In most of the camps discovered by the Soviets, almost all the prisoners had already been removed, leaving only a few thousand alive—7,000 inmates were found in Auschwitz, including 180 children who had been experimented on by doctors.[45] Some 60,000 prisoners were discovered at Bergen-Belsen by the British 11th Armoured Division,[46] 13,000 corpses lay unburied, and another 10,000 died from typhus or malnutrition over the following weeks.[47] The British forced the remaining SS guards to gather up the corpses and place them in mass graves.[48]
Through the 1920s, Hitler gave speech after speech in which he stated that unemployment, rampant inflation, hunger and economic stagnation in postwar Germany would continue until there was a total revolution in German life. Most problems could be solved, he explained, if communists and Jews were driven from the nation. His fiery speeches swelled the ranks of the Nazi Party, especially among young, economically disadvantaged Germans.
Action T4 was a programme of systematic murder of the physically and mentally handicapped and patients in psychiatric hospitals that took place mainly from 1939 to 1941, and continued until the end of the war. Initially the victims were shot by the Einsatzgruppen and others; gas chambers and gas vans using carbon monoxide were used by early 1940.[312][313] Under the Law for the Prevention of Hereditarily Diseased Offspring, enacted on 14 July 1933, over 400,000 individuals underwent compulsory sterilisation.[314] Over half were those considered mentally deficient, which included not only people who scored poorly on intelligence tests, but those who deviated from expected standards of behaviour regarding thrift, sexual behaviour, and cleanliness. Most of the victims came from disadvantaged groups such as prostitutes, the poor, the homeless, and criminals.[315] Other groups persecuted and killed included Jehovah's Witnesses, homosexuals, social misfits, and members of the political and religious opposition.[186][316]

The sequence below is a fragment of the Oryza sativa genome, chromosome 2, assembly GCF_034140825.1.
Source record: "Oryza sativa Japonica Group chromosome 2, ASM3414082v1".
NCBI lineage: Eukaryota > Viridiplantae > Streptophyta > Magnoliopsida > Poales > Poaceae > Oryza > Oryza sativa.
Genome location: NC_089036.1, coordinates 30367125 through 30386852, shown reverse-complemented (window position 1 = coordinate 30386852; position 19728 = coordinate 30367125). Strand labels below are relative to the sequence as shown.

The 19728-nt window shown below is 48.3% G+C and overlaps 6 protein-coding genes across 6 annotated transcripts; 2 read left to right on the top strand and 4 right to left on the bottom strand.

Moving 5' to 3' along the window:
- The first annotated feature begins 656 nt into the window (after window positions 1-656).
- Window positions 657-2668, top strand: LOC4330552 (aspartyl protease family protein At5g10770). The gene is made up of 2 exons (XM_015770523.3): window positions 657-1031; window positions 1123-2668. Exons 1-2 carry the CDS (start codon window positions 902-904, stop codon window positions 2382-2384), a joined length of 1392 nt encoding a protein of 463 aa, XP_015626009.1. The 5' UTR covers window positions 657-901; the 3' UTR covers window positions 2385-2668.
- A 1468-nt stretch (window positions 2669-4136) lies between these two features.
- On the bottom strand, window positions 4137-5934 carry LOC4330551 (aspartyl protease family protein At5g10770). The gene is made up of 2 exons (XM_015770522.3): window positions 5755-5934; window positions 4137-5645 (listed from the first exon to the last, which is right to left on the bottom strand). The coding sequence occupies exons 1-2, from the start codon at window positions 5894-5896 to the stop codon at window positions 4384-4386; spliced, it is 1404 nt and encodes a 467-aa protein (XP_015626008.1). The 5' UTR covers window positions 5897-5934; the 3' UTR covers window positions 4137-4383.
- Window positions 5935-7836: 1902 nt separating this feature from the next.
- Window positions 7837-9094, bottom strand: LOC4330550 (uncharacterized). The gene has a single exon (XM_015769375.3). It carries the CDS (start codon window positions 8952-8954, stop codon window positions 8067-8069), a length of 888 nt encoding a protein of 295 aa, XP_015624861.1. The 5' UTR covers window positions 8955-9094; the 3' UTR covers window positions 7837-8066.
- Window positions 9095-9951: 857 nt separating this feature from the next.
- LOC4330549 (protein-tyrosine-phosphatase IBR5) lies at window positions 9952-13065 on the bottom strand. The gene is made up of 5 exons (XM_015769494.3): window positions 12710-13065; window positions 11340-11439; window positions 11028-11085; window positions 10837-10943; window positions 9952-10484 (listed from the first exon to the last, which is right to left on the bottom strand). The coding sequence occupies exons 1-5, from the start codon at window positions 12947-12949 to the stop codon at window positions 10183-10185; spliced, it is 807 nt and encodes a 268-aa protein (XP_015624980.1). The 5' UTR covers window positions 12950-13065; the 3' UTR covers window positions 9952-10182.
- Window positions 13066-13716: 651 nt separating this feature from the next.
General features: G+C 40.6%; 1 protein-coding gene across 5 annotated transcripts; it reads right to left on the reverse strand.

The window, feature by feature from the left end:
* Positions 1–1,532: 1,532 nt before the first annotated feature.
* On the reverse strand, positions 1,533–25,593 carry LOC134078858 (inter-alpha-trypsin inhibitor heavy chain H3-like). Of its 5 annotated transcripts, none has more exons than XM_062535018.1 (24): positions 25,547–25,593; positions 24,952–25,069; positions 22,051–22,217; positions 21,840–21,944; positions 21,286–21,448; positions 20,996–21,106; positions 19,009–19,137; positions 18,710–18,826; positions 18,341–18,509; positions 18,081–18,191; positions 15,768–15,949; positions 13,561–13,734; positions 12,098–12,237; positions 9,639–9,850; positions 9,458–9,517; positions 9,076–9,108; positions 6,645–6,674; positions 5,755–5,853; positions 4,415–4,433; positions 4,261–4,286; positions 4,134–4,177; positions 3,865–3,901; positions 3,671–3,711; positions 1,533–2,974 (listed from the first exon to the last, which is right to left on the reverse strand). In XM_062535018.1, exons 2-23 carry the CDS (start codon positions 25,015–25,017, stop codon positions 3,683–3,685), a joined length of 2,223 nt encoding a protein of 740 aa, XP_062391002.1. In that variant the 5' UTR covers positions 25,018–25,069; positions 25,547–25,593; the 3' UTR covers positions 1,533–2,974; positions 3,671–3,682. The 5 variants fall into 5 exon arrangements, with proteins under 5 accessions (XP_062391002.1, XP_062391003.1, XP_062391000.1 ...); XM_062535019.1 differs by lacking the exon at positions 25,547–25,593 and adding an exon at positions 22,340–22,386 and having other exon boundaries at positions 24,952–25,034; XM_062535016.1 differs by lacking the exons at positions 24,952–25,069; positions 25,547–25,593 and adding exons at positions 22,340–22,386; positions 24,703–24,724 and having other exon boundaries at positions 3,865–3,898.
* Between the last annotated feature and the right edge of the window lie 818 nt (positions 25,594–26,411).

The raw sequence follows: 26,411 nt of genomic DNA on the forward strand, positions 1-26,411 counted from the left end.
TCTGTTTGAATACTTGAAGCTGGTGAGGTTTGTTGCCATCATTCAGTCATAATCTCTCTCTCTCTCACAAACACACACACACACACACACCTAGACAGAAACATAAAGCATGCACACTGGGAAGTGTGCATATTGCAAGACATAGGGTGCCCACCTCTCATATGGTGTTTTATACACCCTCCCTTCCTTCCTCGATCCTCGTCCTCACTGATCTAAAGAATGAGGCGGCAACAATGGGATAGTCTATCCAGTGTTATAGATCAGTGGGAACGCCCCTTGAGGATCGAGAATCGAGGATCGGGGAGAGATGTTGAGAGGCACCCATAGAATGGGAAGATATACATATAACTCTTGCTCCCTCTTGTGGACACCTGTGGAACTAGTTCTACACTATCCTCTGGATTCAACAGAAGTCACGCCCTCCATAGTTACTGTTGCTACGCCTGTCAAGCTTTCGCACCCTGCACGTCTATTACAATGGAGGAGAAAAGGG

Auschwitz was probably chosen to play a central role in the “final solution” because it was located at a railway junction with 44 parallel tracks—rail lines that were used to transport Jews from throughout Europe to their death. Heinrich Himmler, chief of the SS, the Nazi paramilitary corps, ordered the establishment of the first camp, the prison camp, on April 27, 1940, and the first transport of Polish political prisoners arrived on June 14. This small camp, Auschwitz I, was reserved throughout its history for political prisoners, mainly Poles and Germans.

After Auschwitz they transferred me to Mauthausen, then Gozen and Hanover. From there they sent us on foot to Bergen-Belsen, where I was finally liberated. It was 14 April (1945). I was so weak I could hardly stand and it was all I could do to lift my head slightly from the ground where I was lying as British army tanks started arriving to save us. But for all the great things the British did then, I can only say they made many other mistakes and what’s going on in Israel now is largely Britain’s fault.
In 1934, Hitler told his military leaders that a war in the east should begin in 1942.[56] The Saarland, which had been placed under League of Nations supervision for 15 years at the end of World War I, voted in January 1935 to become part of Germany.[57] In March 1935, Hitler announced the creation of an air force, and that the Reichswehr would be increased to 550,000 men.[58] Britain agreed to Germany building a naval fleet with the signing of the Anglo-German Naval Agreement on 18 June 1935.[59]

The first camp in Germany, Dachau, was founded in March 1933.[13] The press announcement said that "the first concentration camp is to be opened in Dachau with an accommodation for 5,000 people. All Communists and – where necessary – Reichsbanner and Social Democratic functionaries who endanger state security are to be concentrated there, as in the long run it is not possible to keep individual functionaries in the state prisons without overburdening these prisons."[13] Dachau was the first regular concentration camp established by the German coalition government of National Socialist Workers' Party (Nazi Party) and the Nationalist People's Party (dissolved on 6 July 1933). Heinrich Himmler, then Chief of Police of Munich, officially described the camp as "the first concentration camp for political prisoners."[13]